LIVE UPDATES: Russia sold $14.5 billion in armaments last year, many to the world’s conflict zones and has a record $56 billion in arms orders for 2016 after showcasing its weapons in the Syrian war.
Welcome to our column, Russia Update, where we will be closely following day-to-day developments in Russia, including the Russian government’s foreign and domestic policies.
The previous issue is here.
Recent Analysis and Translations:
– Getting The News From Chechnya â The Crackdown On Free Press You May Have Missed
– Aurangzeb, Putin, Realism and a Lesson from History
– Why the World Should Care About the Assassination of Boris Nemtsov
– How Boris Nemtsov Was Murdered: Investigation by Novaya Gazeta
– How Stalin Returned to Russian Contemporary Life – Meduza
Building of the All-Russian Extreme Commission for Battle with Counterrevolution and Sabotage [the Cheka] in Which in 1919, V.I. Lenin Repeatedly Visited F.E. Dzerzhinsky
But that building at No. 11 here on Google maps is not the same building that Pavlensky set fire to.
For the first time since the end of the Cold War, the Pentagon is planning on a large deployment of forces to the NATO border with Russia in order to deter Russian aggression. The deployment will start in February 2017.
Wall Street journal reports:
Deputy Secretary of Defense Robert Work said the new plan should allay such worries because it would position more of the U.S. Army’s best and most-modern equipment in the area, while rotating in a brigade’s worth of U.S. Army troops.
The new gear includes 250 tanks, Bradley Fighting Vehicles and Paladin self-propelled howitzers as well as more than 1,700 additional wheeled vehicles and trucks.
Combined with equipment already in Europe, “there will be a division’s worth of stuff to fight if something happens,” Mr. Work told The Wall Street Journal. “If push came to shove, they’d be able to come together as a cohesive unit that has trained together, with all their organic equipment, and fight. That’s a lot better than what we have right now.”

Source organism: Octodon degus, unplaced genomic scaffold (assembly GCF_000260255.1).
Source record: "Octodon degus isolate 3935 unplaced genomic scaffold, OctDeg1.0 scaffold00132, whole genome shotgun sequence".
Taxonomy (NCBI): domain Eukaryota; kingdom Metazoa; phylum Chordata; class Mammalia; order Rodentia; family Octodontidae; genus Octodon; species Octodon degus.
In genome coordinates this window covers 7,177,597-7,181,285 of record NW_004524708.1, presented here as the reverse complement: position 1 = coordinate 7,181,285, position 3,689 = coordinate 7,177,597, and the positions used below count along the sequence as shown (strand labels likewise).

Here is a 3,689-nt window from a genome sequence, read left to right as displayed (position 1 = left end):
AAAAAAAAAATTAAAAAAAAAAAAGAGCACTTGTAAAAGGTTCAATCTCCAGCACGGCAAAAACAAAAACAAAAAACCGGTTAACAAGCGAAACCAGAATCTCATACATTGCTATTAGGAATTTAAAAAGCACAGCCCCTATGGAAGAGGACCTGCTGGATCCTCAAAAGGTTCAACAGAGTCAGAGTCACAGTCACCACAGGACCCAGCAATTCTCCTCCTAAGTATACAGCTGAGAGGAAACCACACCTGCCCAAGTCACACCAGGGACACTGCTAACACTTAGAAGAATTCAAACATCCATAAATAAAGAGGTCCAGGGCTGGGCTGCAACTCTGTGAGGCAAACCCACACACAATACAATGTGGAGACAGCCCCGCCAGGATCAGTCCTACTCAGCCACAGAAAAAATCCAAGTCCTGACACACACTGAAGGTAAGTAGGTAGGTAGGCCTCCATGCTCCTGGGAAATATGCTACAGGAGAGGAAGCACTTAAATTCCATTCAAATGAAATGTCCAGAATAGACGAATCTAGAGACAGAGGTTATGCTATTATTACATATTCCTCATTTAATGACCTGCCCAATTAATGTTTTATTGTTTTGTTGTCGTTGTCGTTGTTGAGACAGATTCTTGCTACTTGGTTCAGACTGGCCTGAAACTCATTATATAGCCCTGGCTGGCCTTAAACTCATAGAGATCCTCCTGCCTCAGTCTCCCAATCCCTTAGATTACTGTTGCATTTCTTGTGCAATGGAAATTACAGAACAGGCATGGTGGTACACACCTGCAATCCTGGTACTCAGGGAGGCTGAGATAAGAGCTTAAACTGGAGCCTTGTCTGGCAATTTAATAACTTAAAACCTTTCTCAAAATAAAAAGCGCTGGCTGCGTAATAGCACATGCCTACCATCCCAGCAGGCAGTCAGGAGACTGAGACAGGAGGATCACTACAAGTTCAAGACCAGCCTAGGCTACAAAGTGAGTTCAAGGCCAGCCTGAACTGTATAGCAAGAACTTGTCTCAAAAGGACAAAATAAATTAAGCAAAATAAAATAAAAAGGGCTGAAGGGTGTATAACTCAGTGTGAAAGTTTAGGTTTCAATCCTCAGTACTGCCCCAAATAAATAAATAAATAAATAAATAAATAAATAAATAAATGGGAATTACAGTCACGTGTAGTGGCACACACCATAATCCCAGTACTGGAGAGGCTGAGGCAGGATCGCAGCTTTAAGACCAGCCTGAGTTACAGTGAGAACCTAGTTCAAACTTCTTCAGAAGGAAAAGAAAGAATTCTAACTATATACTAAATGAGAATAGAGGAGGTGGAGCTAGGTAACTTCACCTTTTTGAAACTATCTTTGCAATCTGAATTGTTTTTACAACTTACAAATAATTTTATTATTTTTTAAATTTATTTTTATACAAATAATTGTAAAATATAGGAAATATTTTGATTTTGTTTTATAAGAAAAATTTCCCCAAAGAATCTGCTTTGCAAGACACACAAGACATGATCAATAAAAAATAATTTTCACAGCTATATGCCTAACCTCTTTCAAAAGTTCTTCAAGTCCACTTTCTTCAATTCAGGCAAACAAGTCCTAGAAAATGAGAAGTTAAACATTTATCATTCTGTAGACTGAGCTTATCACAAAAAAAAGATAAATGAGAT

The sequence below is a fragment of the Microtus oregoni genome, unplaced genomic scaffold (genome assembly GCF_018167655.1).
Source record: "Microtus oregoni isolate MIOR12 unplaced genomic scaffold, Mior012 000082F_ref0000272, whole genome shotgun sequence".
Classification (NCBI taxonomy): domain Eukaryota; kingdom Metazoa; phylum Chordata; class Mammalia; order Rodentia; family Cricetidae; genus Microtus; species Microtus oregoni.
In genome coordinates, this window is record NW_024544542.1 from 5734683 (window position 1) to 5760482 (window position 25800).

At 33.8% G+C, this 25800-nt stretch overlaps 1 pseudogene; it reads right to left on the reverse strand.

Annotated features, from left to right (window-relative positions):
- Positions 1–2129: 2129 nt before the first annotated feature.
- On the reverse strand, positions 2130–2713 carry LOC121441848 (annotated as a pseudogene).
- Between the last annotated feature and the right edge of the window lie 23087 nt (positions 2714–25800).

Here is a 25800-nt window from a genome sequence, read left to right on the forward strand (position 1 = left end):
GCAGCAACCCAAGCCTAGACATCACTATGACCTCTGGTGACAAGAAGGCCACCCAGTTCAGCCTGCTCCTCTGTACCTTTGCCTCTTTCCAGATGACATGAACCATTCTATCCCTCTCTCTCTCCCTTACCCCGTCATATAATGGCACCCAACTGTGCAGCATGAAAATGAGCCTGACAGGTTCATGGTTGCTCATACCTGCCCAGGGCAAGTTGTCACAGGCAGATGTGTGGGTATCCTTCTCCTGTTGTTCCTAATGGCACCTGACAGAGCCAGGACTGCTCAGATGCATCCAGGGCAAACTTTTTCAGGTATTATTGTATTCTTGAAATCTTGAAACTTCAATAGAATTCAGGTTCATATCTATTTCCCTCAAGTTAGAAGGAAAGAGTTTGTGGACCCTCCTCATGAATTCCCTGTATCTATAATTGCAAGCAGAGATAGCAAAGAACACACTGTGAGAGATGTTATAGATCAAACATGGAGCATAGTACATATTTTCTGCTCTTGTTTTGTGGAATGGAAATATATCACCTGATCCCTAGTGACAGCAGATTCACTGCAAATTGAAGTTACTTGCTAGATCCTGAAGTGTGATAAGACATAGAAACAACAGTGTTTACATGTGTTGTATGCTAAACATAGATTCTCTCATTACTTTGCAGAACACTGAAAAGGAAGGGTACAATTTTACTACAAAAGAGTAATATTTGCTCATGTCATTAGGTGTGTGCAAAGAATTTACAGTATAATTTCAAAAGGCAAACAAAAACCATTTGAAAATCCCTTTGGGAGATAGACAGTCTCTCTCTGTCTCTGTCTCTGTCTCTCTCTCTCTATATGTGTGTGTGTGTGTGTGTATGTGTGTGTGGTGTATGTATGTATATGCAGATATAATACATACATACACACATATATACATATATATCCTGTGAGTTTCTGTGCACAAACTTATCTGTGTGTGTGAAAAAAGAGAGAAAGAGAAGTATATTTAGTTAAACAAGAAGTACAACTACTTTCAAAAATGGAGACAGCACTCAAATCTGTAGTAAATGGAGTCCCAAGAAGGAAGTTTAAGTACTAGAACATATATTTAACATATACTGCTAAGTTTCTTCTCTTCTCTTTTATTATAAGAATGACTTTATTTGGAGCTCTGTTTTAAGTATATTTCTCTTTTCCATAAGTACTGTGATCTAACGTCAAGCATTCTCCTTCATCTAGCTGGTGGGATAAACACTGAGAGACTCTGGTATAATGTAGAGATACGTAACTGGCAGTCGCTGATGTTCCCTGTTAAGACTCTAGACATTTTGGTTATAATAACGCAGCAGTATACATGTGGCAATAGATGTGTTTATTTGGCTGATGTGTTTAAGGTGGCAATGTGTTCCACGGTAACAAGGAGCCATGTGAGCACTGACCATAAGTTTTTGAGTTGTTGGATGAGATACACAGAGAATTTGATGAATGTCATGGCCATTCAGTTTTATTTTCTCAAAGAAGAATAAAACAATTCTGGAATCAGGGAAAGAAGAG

Pentagon Readies More Robust U.S. Military Presence in Eastern Europe
The Pentagon has drawn up plans to position American troops, tanks and other armored vehicles full time along NATO's eastern borders to deter Russian aggression, in what would be the first such deployment since the end of the Cold War.
Many analysts believe such a deployment is not only necessary, but overdue. Since Russia’s illegal annexation of the Crimean peninsula in 2014, Russian aircraft, naval vessels, and even agents have not only threatened NATO borders but crossed them.
In a new comprehensive report I look at the history of global stability since World War II, and I argue that institutions like NATO that have prevented widescale war since 1945 are weakener than they have ever been and — worse — if that threat is not addressed, global security could indeed break down. One reason for this — the lack of NATO presence in Eastern Europe and the lack of support for the members of the NATO alliance that are in the most precarious positions:
An assessment by the Rand think tank suggests that if Russia were to involve the Baltic states (Estonia, Latvia, Lithuania) there are not enough NATO troops to stop it from reaching the capitals of those countries. NATO would lose the war within 36 hours. This follows NATO’s own internal assessments in 2014 and 2015 that a much greater NATO presence is required in the Baltics and in Poland, and the defense spending of NATO allies besides the US needs to be increased. Putin, for his part,appears to believe this as well, if Ukrainian President Petro Poroshenko is to be believed. This threat has not gone away, either. As a reader points out, last month Polish Foreign Minister Witold Waszczykowski urged his NATO colleagues to build up a military presence in Eastern Europe since Russia has violated a key treaty – the Founding Act on Mutual Relations, Cooperation and Security – which was designed to avoid the militarization of the border between NATO and Russia. Waszczykowski argued that the treaty discriminates against the easternmost NATO allies that are most in danger, something which Russia is already exploiting.